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Weak southwest monsoon leads to water, electricity shortages in India

By Harland Dahl

In June, the India Meteorological Department published a seasonal forecast predicting that the southwest monsoon would bring “below normal” levels of rain to India at 90% of average rainfall. As of August 10th, monsoon rainfall was below this prediction by 6%, at 84% of average rainfall.


Today, India faces a 16% rainfall deficit. As a result, Indian communities are feeling the strains of water shortages as they enter into a second year of drought. According to recent meteorological data, the southwest monsoon could begin to withdraw from northwest India in the next three or four days. The monsoon has already withdrawn from parts of Rajasthan, Punjab and  Haryana, and now appears to be passing through Amritsar, Hisar, Ajmer, and Barmer.

Withdrawl of indian monsoons

This would leave one quarter of the country in a rain deficit. In fact, 91 key reservoirs across India have recorded less water reserves as compared to this period last year. Reservoirs in the South face the most serious deficiencies, with reservoirs in East and West India facing less severe deficits.

On September 10th, the 91 key reservoirs were recorded as filling only 59% of their storage capacity. An official statement released Friday by the Ministry of Water Resources explained that, “This storage is 77% of the storage of corresponding period of last year and 81% of storage of average of last 10 years.”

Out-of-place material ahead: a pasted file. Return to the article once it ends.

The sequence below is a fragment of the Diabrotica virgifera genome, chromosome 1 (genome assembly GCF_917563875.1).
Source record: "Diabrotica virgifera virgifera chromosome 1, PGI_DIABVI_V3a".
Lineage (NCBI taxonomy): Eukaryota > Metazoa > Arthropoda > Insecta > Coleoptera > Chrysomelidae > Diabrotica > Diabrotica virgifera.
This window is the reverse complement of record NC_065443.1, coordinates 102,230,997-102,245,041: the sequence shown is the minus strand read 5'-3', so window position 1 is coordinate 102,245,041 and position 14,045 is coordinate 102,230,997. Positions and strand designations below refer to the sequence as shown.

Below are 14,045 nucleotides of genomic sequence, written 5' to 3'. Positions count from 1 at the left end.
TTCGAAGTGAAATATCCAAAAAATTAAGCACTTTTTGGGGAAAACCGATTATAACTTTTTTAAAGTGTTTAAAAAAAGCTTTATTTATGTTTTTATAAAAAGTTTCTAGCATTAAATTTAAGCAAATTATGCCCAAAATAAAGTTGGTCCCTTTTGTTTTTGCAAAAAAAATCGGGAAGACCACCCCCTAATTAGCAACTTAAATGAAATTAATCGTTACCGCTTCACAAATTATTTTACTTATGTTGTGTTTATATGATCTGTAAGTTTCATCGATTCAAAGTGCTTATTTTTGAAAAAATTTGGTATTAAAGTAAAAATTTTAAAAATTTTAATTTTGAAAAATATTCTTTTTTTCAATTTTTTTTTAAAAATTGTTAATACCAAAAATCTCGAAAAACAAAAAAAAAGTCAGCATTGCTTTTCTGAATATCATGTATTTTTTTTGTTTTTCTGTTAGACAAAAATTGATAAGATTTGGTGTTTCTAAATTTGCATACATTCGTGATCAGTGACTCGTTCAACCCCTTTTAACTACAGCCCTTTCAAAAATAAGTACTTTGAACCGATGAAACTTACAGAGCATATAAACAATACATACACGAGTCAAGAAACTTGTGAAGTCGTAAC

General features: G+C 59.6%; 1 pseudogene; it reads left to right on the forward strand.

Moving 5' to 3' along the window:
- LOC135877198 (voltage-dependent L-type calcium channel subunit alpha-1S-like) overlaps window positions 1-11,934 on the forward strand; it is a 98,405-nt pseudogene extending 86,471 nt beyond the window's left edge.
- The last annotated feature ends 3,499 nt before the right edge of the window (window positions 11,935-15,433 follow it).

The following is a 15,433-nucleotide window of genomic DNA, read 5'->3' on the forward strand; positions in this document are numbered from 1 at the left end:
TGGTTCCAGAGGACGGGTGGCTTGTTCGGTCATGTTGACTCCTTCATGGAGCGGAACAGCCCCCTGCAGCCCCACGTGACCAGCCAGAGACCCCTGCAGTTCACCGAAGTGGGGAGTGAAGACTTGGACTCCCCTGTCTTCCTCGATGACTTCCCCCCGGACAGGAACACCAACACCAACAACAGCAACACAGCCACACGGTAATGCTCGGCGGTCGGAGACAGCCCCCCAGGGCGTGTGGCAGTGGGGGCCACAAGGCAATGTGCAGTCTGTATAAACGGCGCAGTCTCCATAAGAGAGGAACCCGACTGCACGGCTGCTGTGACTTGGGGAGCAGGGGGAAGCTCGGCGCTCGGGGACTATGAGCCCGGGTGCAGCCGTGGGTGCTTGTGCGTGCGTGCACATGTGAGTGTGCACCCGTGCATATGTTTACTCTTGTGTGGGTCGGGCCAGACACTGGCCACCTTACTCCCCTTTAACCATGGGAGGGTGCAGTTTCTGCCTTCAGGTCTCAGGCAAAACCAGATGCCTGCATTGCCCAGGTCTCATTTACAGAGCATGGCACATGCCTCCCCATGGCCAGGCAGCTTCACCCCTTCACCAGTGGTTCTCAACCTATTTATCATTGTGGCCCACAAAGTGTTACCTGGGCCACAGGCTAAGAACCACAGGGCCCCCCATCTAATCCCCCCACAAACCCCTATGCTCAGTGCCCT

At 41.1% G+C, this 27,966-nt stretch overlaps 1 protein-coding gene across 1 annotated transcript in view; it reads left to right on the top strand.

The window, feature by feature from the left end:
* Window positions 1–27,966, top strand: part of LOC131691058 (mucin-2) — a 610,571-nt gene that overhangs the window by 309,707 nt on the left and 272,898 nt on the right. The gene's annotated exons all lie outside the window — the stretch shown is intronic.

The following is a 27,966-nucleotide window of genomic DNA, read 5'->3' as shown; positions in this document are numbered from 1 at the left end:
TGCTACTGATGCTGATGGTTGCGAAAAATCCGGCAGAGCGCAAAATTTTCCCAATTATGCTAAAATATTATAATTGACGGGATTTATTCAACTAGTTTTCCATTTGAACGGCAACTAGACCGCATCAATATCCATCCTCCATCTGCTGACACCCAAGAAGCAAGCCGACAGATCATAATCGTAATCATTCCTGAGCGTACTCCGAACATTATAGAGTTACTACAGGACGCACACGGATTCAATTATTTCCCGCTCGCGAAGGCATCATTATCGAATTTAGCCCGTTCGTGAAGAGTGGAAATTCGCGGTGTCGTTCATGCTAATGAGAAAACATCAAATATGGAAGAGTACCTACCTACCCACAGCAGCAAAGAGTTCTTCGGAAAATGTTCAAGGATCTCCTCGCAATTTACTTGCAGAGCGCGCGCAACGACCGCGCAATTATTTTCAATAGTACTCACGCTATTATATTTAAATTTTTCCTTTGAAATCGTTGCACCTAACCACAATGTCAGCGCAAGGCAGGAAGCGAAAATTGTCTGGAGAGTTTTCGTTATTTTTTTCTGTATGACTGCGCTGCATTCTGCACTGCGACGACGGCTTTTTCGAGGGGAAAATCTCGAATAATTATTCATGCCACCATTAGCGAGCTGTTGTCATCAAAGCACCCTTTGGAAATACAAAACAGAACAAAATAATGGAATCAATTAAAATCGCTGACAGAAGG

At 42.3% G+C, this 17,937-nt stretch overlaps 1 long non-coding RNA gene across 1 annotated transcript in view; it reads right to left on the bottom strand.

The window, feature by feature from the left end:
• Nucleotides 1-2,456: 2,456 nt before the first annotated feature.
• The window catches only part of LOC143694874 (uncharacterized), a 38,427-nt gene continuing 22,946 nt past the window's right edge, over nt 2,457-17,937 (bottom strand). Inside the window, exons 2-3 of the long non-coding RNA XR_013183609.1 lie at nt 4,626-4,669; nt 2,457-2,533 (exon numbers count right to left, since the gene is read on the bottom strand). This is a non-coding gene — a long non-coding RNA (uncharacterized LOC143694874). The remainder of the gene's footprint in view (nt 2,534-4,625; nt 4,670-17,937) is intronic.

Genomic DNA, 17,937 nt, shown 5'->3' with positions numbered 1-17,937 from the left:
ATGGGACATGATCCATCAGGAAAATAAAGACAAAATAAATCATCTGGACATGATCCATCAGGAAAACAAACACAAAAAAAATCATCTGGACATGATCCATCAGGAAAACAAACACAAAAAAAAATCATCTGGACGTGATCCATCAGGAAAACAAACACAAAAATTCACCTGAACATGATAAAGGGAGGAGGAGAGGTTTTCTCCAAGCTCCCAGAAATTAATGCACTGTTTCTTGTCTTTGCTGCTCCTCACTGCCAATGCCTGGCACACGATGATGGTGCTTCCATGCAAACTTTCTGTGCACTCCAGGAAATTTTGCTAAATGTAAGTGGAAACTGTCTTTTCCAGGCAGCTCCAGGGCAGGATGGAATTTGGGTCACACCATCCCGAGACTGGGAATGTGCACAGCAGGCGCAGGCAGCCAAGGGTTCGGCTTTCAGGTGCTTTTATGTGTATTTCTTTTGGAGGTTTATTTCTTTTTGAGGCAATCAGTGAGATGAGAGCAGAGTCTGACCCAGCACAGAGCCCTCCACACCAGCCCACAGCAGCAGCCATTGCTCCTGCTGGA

Indian citizens are already experiencing the impact of these rainfall deficits. In response to low reservoir water levels, the Water Resources Department has restricted the amount of water used for purposes of power generation.

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Passenger wait for train service to be restored in New Delhi.

Resulting power shortages have led to multiple unscheduled power cuts over the last week in the Indian state of Odisha. Power suppliers are now in the process of implementing statewide scheduled power usage regulations to conserve energy until the situation improves. Power shutoffs in urban areas are expected to be from one to two hours long, while rural areas will face more severe restrictions.

Deficient monsoon rains may also lead to low agricultural yields. The southwest monsoon’s rains irrigate almost half of India’s agricultural land, including many small family farms. Forecasts predict that this year will be the driest since 2009, leaving soil too dry to sustain winter crops.

Earlier this week, RPG Foundation President D. H. Pai Panandiker explained that the weak monsoon could cause agricultural production to fall by nearly 3% this year. Poor families living in rural areas could bear the brunt of this decrease, as many poor Indian families rely on crops from small family farms for sustenance and economic stability.

Although shortages as a whole have increased, some states have collected more water this year than the last. These include Himachal Pradesh, Punjab, Rajasthan, West Bengal, Tripura, Gujarat, Uttarakhand and Madhya Pradesh. While rains from these areas have not been sufficient to make up for the water deficit, they have caused dangerous flooding in hundreds of Indian villages.

A villager rescues his sheep with a makeshift raft in India's Balimukh village.
A villager rescues his sheep with a makeshift raft in India’s Balimukh village.

As of September 1st, nearly 800,000 Indian citizens had been forced to leave their homes, and 21 others were killed as a result of the floods. India’s disaster management authority announced that 168 relief camps were sheltering nearly 50,000 of those displaced by the flooding.

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